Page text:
60 years ago, Swiss-American photographer Robert Frank’s photobook The Americans was published in the US. A series of striking images shot on the road, Frank’s collection cut through the country’s supposed post-war prosperity to show a side of American society ridden with anxiety, despair and loneliness. Jack Kerouac, the Beat poet who wrote the introduction to The Americans, put it thusly: “To Robert Frank I now give you this message: You got eyes.”
Frank himself may have had eyes, but the irony was that American publishers and critics did not – his photos, technically characterized by their street photography style and atypical cropping, were initially dismissed as “meaningless blur”. One year after the photobook’s first publication in France, it was picked up in the US; it took many more years for its contents to be seen by a wider audience.
Yet not all of Frank’s photos have been seen by the public. C/O Berlin’s current exhibition Unseen presents a selection of his lesser-viewed works, including early material and unpublished pictures taken in Switzerland, Europe, the US and South America. Art historian Ania Diduch and photographer Wojtek Wieteska talk with Martin Gasser, a long-term collaborator of Frank who has curated several of his exhibitions, including Unseen.
Wojtek Wieteska: What was your first thought, as a curator, when you found out about Frank’s death three days before the opening?
Martin Gasser: Robert Frank’s passing did not come totally unexpected for me. I have known him for more than 30 years and I was in touch with him all the time. I knew he was getting weaker and slowly losing his zest for life – no wonder, at almost 95. Of course, I was very sad to hear the news, but at the same time happy that he could pass away in his summer home in northern Canada, the place he had loved most in the past years. In any case, Kathrin Schönegg and I decided that the last thing we could do for him was to put up a great exhibition.
Anna Diduch: Why is there no additional acknowledgement about Frank’s passing; no ‘goodbye’ note on the exhibition itself?
At the opening, it was of course mentioned that Robert Frank had just died and that the exhibition therefore had become a sort of last testimony to the life and work of an extraordinary artist. The exhibition texts needed to be adjusted slightly, but other than that we did not think it necessary to focus more on this. All the media worldwide had talked about it, and I am sure that a lot of newspaper clippings can also be seen on the bulletin board of C/O.
WW: Who came up with the idea for the show?
The idea for the show was basically mine. It was conceived for the Robert Frank exhibition (then called Sidelines) at the Arles Photo Festival 2018, in the context of the 60th anniversary of the publication of Les Américains. It is comprised exclusively of photographs from the collection of the Fotostiftung Schweiz (Swiss Foundation for Photography) in Winterthur, Switzerland. It shows the development of Robert Frank’s visual language from his earliest photographs (1941) to the work he did in the 1950s in the US, leading up to his seminal book Les Américains (French edition, 1958; American edition The Americans, 1959).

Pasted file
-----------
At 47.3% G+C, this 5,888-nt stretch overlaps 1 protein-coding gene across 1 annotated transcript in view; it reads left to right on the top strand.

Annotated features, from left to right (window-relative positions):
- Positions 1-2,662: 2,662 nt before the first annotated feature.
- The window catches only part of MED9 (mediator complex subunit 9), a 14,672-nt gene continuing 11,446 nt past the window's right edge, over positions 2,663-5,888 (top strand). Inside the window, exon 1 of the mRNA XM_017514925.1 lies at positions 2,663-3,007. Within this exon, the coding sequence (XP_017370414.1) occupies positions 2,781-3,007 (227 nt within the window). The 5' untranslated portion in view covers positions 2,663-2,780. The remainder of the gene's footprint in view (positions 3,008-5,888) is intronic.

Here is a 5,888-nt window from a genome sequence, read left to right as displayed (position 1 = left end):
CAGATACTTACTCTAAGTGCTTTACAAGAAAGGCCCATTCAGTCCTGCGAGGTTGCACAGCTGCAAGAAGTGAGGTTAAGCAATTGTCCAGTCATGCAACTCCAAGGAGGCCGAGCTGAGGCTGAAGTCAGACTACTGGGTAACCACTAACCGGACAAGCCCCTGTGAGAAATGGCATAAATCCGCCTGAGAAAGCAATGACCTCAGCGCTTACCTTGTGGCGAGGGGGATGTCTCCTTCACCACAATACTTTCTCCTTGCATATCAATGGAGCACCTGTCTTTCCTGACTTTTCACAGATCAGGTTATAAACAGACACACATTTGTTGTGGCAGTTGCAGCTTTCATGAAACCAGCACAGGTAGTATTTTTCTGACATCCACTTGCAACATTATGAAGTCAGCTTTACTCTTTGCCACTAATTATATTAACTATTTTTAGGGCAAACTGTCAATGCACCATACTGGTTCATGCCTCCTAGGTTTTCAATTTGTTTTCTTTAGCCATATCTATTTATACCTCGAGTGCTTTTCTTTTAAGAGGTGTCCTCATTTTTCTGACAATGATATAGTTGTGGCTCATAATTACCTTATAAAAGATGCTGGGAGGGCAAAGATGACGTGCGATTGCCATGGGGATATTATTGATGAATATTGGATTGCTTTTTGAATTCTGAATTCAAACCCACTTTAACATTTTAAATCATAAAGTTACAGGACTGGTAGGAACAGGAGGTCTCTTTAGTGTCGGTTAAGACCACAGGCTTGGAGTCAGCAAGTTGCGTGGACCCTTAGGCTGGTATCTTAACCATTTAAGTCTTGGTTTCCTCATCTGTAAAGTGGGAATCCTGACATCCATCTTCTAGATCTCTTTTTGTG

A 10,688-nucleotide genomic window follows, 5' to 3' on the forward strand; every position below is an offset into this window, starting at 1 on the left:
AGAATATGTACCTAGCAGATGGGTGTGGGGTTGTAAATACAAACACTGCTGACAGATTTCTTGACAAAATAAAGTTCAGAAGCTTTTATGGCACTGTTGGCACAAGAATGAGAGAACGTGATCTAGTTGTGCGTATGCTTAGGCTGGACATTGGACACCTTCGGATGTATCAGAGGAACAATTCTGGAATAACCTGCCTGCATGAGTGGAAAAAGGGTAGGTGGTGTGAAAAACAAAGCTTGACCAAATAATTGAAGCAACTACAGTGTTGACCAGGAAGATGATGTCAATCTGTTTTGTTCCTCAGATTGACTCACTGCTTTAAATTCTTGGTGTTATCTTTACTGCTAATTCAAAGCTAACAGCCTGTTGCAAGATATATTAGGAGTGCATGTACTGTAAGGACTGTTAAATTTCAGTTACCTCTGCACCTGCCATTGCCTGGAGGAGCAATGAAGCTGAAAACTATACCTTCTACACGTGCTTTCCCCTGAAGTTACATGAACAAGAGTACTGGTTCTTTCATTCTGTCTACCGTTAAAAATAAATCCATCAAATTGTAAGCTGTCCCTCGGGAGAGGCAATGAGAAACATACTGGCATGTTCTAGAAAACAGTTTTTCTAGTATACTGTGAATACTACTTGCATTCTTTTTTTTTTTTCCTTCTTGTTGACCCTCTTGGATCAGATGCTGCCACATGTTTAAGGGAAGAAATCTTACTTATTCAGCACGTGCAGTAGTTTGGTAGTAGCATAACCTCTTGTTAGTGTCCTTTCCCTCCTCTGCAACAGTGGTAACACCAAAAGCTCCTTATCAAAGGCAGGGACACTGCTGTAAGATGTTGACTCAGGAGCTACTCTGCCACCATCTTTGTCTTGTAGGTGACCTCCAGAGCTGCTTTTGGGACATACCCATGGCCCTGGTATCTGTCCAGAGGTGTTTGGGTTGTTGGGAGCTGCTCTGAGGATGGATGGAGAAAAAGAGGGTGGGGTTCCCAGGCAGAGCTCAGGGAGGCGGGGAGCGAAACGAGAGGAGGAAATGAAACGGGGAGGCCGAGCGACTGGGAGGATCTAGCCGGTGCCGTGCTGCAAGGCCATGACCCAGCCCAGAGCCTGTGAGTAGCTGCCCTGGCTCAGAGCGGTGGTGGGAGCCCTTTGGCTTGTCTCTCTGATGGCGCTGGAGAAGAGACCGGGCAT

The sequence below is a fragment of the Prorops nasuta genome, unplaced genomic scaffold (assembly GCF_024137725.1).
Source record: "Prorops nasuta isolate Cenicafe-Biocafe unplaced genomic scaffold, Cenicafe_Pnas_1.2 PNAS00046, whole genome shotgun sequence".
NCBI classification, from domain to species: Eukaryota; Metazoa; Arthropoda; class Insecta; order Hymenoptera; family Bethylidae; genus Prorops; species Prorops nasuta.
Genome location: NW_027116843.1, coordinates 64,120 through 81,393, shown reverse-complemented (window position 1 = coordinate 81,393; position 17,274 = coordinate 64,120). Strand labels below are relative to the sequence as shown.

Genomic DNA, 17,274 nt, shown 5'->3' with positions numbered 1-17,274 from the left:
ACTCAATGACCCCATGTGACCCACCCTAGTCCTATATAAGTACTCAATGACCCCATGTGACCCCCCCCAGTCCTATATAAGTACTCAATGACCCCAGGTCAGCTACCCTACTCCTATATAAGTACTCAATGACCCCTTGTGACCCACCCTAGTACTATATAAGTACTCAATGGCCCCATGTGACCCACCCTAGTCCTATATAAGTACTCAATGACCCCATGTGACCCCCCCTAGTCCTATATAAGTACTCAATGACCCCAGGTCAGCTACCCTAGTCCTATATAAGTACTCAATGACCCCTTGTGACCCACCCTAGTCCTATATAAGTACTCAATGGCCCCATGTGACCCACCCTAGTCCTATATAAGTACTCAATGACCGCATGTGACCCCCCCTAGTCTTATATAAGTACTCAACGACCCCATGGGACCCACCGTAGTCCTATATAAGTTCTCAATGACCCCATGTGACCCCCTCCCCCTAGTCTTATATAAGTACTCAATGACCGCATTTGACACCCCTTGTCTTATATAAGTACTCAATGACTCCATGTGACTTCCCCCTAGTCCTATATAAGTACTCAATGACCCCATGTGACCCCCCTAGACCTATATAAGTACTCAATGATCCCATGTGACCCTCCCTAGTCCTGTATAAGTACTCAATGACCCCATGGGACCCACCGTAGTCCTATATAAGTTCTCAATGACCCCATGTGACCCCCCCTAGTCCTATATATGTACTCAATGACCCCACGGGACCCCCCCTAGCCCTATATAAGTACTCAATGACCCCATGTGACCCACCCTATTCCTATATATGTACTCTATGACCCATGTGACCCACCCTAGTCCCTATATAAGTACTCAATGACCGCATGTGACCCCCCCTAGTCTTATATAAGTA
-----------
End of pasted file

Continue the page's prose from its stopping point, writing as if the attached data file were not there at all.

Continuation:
AD: Who was responsible for the selection of works for the exhibition, their juxtaposition, etc.?
I was responsible for the selection of works, it’s essentially the same as for the Arles exhibition in 2018. The sequencing and juxtaposition of works in the C/O exhibition loosely follow Arles, but were sometimes changed or adjusted on the spot together with Kathrin Schönegg, the curator responsible for the project at C/O Berlin. The idea with the enlarged contact sheets was hers, they structure the exhibition very nicely.
WW: Was Robert Frank personally involved in the process of preparing the exhibition? What was it like to work with him?
I have made several exhibitions with Robert Frank’s work and he was always interested in them, but never interfered with what I wanted to do. The only thing he always had a very clear opinion about was which photographs were used for publicity and how they were used. He made sure that some of the more important and therefore famous photographs were not being over-used.
WW: Who was responsible for making the ‘later prints’ displayed at the show? When were they made?
In the exhibition, the term ‘later print’ means that the print was made more than just a few years after the picture had been taken. They are still Robert Frank’s prints – i.e. if he did not print them himself, they were always made under his supervision and signed by him. When exactly those prints were made is in most cases very hard to tell. Frank never made editions of his pictures and did not keep a record of his print production.
AD: Do you think that the Unseen exhibition will start a process of showing more unseen photographs by Frank?
Unknown work tends to show up at auction once in a while, but I don’t think that this trend will increase now. And I don’t think that there are a lot of ‘unseen’ photographs in private collections. Moreover, it is virtually impossible that posthumous prints will be made from existing negatives, because Robert Frank has given his archive to the National Gallery of Art in Washington, D.C., where his work will be kept and taken care of. But do we need more? What is known is already an exceptionally rich body of work (including the films), proving that Robert Frank is undoubtedly the most innovative and influential photographer of the 20th century.
C/O Berlin, Germany
Until 30th November 2019
Curators: Kathrin Schönegg and Martin Gasser